It’s not all black or white: reporter struggles with mixed-race identity

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It’s not all black or white: reporter struggles with mixed-race identity

Reporter Rachael Schmidt is half white and half black.

Reporter Rachael Schmidt is half white and half black.

Kiara Gil

Reporter Rachael Schmidt is half white and half black.

Kiara Gil

Kiara Gil

Reporter Rachael Schmidt is half white and half black.

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Originally published on November 24, 2015

I arrived at my cousin Angela’s fourteenth birthday party and was the first one there. Her mom is from Malaysia and her dad is German. I immediately gravitated towards her and for the rest of the evening, we exchanged gossip, played guitars and harmonized together.

Once my father’s side of the family began to arrive and attempted to interact with us, we retreated to her room. My cousin and I always laugh when we joke and scream, “Run away!” as we make our great escape. But I have always wondered why we feel so inclined to leave when our other relatives, who are mostly white, begin to show up.

I used to figure it was because of our vast age differences in comparison to our other family members’, but the more I thought about it after the party, the more I realized that I had grown uncomfortable with my father’s family when I was nine years old and my parents divorced. After my mother, who is black, became absent from family gatherings, I felt even more out of place. I am half white and half black. When one side of my background is taken away, I do not feel complete.

I am half white and half black. When one side of my background is taken away, I do not feel complete.

Before the divorce, I thought I was just white. For a year after the divorce, I thought I was just black. Now I do not know what to think and I have felt this way since I was 10. Because my school and home lives do not have equal representation of my two races, I have experienced immense racial identity struggles that have ultimately led me to feel most comfortable around racially mixed people like myself.

I was born to a family with parents of different races. My mother is black — she does not refer to herself as African-American ethnically, nor does she care which title is used to describe her — and my father is white — he claims he has German, Irish and even French-Canadian ethnic roots. Growing up, I visited my mother’s primarily black side of the family in Texas on occasion, but for the most part, my family life consisted of living with my father’s European side here in San Francisco.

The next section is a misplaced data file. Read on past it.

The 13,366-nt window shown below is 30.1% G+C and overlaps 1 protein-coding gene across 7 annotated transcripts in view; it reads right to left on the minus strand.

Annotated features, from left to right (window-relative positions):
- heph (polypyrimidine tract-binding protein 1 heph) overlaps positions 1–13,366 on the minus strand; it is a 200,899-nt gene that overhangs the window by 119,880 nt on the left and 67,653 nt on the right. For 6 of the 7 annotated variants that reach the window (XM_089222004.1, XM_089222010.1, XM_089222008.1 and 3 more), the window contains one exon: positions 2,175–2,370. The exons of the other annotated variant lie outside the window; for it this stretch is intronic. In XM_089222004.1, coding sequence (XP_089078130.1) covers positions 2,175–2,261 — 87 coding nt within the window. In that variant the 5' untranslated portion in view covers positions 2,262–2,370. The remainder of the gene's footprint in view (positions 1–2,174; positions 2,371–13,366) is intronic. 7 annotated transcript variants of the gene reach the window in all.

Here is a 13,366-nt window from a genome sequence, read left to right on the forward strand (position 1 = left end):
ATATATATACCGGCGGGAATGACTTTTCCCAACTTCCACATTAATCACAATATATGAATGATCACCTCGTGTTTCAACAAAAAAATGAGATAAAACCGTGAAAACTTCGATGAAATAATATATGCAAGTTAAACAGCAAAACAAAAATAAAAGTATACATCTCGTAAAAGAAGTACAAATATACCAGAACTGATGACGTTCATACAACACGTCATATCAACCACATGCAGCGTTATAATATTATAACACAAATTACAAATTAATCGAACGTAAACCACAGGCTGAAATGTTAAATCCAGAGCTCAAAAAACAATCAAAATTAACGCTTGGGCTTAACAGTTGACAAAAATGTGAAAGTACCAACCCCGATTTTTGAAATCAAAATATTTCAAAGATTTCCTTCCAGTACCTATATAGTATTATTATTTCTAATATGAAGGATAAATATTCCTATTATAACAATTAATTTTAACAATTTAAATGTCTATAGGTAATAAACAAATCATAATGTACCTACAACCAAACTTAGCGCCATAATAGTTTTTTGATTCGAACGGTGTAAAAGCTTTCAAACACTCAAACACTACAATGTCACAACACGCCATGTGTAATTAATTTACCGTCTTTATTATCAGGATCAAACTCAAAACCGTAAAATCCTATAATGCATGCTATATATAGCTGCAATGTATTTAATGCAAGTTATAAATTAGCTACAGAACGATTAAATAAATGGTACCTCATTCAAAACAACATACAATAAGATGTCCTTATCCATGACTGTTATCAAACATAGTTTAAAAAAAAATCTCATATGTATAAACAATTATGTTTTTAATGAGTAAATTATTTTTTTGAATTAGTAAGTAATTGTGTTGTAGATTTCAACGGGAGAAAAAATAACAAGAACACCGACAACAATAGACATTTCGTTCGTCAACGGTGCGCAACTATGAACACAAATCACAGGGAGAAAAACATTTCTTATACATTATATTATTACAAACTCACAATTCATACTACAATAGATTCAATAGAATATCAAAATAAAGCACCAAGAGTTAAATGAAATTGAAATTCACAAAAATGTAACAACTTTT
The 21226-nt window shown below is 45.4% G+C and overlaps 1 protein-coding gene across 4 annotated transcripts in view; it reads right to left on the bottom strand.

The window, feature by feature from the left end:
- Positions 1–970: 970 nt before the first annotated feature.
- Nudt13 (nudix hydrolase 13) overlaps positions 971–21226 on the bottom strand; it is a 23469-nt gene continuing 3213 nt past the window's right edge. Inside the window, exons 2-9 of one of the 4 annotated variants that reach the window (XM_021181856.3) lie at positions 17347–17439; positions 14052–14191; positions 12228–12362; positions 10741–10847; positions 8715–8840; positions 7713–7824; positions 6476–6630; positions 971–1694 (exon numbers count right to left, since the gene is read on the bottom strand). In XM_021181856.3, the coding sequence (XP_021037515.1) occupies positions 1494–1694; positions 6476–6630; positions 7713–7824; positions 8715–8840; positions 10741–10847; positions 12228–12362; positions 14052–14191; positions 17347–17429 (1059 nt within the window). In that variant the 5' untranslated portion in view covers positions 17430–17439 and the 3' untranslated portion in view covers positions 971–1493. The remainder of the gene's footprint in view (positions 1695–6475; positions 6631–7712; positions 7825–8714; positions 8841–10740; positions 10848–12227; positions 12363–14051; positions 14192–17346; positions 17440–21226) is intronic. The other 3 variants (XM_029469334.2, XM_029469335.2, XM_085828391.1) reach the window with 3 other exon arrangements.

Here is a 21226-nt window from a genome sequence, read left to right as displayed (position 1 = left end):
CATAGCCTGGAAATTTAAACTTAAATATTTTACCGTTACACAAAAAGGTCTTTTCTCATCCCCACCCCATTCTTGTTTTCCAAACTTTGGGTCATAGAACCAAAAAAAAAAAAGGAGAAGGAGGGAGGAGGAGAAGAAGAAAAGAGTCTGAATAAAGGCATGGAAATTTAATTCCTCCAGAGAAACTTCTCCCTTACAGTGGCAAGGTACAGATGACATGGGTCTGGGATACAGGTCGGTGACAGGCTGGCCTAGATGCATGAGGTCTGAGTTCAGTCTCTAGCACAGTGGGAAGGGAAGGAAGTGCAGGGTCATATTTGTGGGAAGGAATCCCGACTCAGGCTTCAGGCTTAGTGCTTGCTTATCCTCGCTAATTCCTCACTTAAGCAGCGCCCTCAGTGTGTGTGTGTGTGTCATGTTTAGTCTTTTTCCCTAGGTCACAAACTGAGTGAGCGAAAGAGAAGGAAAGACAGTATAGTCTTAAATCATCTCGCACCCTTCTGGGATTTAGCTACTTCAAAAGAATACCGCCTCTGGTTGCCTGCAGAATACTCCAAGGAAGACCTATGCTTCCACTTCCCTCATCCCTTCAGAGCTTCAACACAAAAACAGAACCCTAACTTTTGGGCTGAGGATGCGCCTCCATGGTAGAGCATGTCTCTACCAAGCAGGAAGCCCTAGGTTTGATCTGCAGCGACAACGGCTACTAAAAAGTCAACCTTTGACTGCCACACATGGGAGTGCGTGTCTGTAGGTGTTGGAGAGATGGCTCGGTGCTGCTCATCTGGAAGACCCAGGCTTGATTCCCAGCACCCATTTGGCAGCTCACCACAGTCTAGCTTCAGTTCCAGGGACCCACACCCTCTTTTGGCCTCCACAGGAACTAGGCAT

Before the divorce, I thought I was just white. For a year after the divorce, I thought I was just black. Now I do not know what to think.

Deciphering my racial identity was not such a large issue when I was younger. I stuck to what I was most familiar and comfortable with — having racial representation from both sides with me at all times. Family gatherings with my father’s white family were manageable when my mother was there to balance the racial aspect of the group. Likewise, I saw family gatherings with my mother’s side of my family as normal when someone white joined the mix, such as a friendly neighbor. The first Easter I spent with only my father’s side of the family felt so awkward and uncomfortably strange that I have vowed since then to stay with my mother during holiday gatherings. Even with my mother’s company, I wish for the days of my past when my family could congregate normally and the racial components of myself, both black and white, were present simultaneously.

This sentiment remained even after my parents’ divorce, when my mom took 100 percent responsibility for my custody. I was nine years old then. I initially expected to never see my father’s side of the family again when I was caught between the parental split, but despite my father’s regular absence, I actually started to see my father’s side at family gatherings more than I had before.

After the divorce, however, my mom no longer attended my white side’s family gatherings anymore. Without her, the disconnect between my purely white family and me was so strong at these events that I tended to cling to my younger cousin, who is Malaysian and German, since she is racially mixed like myself. We hid ourselves away from the adults and relied on each other’s company to persevere through the day. Without the other side of our races, we felt that parts of us were missing, and that there was an imbalance that just could not be ignored.